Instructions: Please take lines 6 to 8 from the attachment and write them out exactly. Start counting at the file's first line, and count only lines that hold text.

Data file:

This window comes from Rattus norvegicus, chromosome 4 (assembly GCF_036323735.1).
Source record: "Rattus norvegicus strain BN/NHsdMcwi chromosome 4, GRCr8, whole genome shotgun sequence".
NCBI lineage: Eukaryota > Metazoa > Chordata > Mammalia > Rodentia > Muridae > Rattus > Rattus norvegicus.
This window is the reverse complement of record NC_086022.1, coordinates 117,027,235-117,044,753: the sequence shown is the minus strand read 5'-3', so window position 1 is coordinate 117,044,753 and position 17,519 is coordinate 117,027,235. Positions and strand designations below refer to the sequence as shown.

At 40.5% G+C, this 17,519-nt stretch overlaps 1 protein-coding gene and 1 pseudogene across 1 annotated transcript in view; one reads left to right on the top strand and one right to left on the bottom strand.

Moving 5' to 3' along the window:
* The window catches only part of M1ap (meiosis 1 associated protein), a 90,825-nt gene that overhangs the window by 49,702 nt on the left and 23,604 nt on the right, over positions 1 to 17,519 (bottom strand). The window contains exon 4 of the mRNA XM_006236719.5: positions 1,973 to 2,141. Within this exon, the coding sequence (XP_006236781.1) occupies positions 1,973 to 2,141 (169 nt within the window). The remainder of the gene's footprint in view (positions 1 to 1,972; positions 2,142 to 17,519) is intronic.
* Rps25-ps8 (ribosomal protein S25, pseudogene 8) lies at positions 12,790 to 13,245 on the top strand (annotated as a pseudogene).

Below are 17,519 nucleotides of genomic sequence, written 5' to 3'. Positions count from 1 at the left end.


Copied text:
Moving 5' to 3' along the window:
* The window catches only part of M1ap (meiosis 1 associated protein), a 90,825-nt gene that overhangs the window by 49,702 nt on the left and 23,604 nt on the right, over positions 1 to 17,519 (bottom strand). The window contains exon 4 of the mRNA XM_006236719.5: positions 1,973 to 2,141. Within this exon, the coding sequence (XP_006236781.1) occupies positions 1,973 to 2,141 (169 nt within the window). The remainder of the gene's footprint in view (positions 1 to 1,972; positions 2,142 to 17,519) is intronic.
* Rps25-ps8 (ribosomal protein S25, pseudogene 8) lies at positions 12,790 to 13,245 on the top strand (annotated as a pseudogene).